For others who, chances are, have not bothered to try executing a pole-centric choreography themselves, pole fitness is the realm of strippers hustling johns with strategic sways and illusory come-hithers in the name of cold, hard cash.
Think China's reluctance, in spite of its growing popularity among women and even men, to fully embrace a sport vying for a spot as an Olympic discipline come 2016 or 2020. Public backlash over pole fitness reached the point where the country's national pole dancing team, in January 2013, felt compelled to arrange a publicity stunt with members pole dancing outdoors in the snow to destigmatize it to onlookers, emphasizing the gymnastic and acrobatic quality of the sport.
Ironic, isn't it? A national competitive team has to freeze its buns off to legitimize a discipline that, when performed by Cirque du Soleil acrobats, is called art. And gymnastics.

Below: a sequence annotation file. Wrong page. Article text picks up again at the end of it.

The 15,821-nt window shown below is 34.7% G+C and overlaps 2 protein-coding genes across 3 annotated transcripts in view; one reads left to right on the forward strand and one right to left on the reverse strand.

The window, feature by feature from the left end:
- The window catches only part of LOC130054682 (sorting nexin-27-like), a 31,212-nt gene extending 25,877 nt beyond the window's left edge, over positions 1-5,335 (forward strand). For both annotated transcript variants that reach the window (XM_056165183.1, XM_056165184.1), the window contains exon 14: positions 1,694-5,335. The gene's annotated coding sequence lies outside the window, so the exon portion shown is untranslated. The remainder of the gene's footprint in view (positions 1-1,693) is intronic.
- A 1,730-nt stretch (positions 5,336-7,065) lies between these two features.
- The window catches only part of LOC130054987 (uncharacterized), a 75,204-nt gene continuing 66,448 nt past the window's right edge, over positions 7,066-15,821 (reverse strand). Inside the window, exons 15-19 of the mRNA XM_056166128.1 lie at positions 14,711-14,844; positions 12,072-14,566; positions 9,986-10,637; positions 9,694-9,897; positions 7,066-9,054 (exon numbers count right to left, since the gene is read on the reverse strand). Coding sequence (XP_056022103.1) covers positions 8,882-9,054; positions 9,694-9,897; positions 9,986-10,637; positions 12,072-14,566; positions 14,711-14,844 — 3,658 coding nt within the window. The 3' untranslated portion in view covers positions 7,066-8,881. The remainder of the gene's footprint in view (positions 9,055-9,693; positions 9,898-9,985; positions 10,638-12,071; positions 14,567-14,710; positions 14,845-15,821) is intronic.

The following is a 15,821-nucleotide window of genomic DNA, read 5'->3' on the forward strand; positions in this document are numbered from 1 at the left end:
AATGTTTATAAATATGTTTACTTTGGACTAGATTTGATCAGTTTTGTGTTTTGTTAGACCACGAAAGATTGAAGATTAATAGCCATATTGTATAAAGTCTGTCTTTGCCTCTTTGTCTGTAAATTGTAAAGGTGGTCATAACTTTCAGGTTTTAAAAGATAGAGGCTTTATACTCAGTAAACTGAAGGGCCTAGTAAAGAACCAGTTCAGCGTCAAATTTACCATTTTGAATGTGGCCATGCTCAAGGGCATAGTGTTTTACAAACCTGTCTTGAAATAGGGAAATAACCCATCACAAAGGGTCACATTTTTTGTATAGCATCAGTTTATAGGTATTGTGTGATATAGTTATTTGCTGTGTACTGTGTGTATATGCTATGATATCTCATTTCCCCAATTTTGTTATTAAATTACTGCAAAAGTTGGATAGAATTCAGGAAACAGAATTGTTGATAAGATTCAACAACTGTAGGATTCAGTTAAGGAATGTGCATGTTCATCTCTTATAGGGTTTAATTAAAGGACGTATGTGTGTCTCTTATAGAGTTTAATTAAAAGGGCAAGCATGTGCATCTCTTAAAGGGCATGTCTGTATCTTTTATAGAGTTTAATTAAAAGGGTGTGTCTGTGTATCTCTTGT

In the National Post quoted words of Tracy Little, ex Olympic synchronized swimmer turned communications manager for Montreal's Milan Pole Dance Studio, “so there is the striptease background, that it was done in strip clubs and stuff. But if you go [into a strip club] and you try and ask one of those girls to perform any one of the tricks that we do at the studio here, it’s impossible for them. It takes a lot of athletic talent to be able to do what they’re doing here, and it’s nothing at all compared to what they do in the strip clubs.”
I myself didn't think twice when Milan Pole Dance Studio invited me to try out a class. As an avid fitness enthusiast -- think three to four 45-minute cardio sessions a week, two to three weight training sessions a week, two to three traditional Shaolin kung fu stance practice sessions a month, near daily pushups, weekly core training -- I was looking for a challenge, something to break me out of my comfort zone. Did it ever.